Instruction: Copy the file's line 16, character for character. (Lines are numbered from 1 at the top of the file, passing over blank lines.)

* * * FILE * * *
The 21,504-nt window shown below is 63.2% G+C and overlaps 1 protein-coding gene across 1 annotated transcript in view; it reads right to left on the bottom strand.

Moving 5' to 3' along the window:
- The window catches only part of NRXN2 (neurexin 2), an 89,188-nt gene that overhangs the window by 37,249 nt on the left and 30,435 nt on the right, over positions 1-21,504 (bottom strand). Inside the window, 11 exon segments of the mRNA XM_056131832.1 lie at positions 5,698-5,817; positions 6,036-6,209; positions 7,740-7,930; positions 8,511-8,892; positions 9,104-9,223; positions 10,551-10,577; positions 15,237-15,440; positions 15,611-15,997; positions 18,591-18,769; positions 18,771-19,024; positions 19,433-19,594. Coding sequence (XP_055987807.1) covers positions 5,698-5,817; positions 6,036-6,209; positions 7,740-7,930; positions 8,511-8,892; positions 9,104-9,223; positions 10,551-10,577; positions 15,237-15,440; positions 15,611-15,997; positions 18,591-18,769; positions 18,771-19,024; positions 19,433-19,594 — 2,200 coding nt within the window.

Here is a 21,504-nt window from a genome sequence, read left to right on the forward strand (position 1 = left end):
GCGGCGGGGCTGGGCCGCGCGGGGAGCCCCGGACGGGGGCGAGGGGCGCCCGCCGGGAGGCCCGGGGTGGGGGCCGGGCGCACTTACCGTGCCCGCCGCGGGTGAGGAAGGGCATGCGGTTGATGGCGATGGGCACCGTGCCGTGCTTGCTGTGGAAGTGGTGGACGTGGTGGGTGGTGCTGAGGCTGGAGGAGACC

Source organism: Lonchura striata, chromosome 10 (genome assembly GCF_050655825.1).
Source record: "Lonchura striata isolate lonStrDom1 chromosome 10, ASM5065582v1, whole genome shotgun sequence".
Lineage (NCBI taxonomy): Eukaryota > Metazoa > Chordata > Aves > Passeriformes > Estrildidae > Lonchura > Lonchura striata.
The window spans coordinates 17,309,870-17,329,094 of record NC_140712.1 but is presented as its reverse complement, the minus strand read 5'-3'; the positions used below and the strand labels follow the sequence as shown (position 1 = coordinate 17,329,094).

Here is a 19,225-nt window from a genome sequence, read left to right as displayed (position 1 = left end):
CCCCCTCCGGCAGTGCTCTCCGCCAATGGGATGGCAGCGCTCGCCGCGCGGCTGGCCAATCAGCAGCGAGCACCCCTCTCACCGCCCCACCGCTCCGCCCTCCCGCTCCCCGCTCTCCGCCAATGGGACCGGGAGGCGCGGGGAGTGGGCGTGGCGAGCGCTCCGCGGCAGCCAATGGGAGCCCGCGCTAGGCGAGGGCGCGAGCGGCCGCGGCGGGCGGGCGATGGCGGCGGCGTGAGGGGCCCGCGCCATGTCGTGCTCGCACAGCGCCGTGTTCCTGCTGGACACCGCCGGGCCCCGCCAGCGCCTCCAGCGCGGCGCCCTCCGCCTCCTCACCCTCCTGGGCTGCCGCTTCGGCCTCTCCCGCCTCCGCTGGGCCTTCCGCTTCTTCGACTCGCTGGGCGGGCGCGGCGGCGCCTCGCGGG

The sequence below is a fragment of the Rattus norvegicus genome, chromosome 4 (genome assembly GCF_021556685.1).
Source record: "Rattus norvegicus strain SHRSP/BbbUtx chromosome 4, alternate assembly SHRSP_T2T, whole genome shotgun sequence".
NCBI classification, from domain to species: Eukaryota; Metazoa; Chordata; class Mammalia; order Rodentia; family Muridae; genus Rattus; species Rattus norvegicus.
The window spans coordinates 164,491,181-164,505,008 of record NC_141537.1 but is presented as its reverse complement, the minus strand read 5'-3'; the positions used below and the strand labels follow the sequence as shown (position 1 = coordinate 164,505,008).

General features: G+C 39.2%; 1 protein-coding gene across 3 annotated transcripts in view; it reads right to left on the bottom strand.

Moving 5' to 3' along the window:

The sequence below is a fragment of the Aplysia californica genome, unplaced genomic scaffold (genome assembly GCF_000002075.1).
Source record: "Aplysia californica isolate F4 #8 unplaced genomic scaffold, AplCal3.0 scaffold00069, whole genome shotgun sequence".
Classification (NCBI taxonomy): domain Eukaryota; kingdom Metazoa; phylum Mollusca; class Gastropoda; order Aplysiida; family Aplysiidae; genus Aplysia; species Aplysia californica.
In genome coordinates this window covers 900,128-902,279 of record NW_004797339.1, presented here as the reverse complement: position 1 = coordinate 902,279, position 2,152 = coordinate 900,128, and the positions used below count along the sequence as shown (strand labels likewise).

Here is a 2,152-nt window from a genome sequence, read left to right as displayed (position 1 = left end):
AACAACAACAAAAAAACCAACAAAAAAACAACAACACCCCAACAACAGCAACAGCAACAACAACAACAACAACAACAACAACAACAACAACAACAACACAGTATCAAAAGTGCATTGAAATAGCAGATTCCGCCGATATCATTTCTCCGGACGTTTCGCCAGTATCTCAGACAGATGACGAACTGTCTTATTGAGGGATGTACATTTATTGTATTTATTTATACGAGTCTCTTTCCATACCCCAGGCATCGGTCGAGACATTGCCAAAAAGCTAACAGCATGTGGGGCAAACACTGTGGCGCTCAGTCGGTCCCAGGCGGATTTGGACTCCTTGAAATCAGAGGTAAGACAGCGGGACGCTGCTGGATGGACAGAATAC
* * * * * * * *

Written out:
General features: G+C 39.2%; 1 protein-coding gene across 3 annotated transcripts in view; it reads right to left on the bottom strand.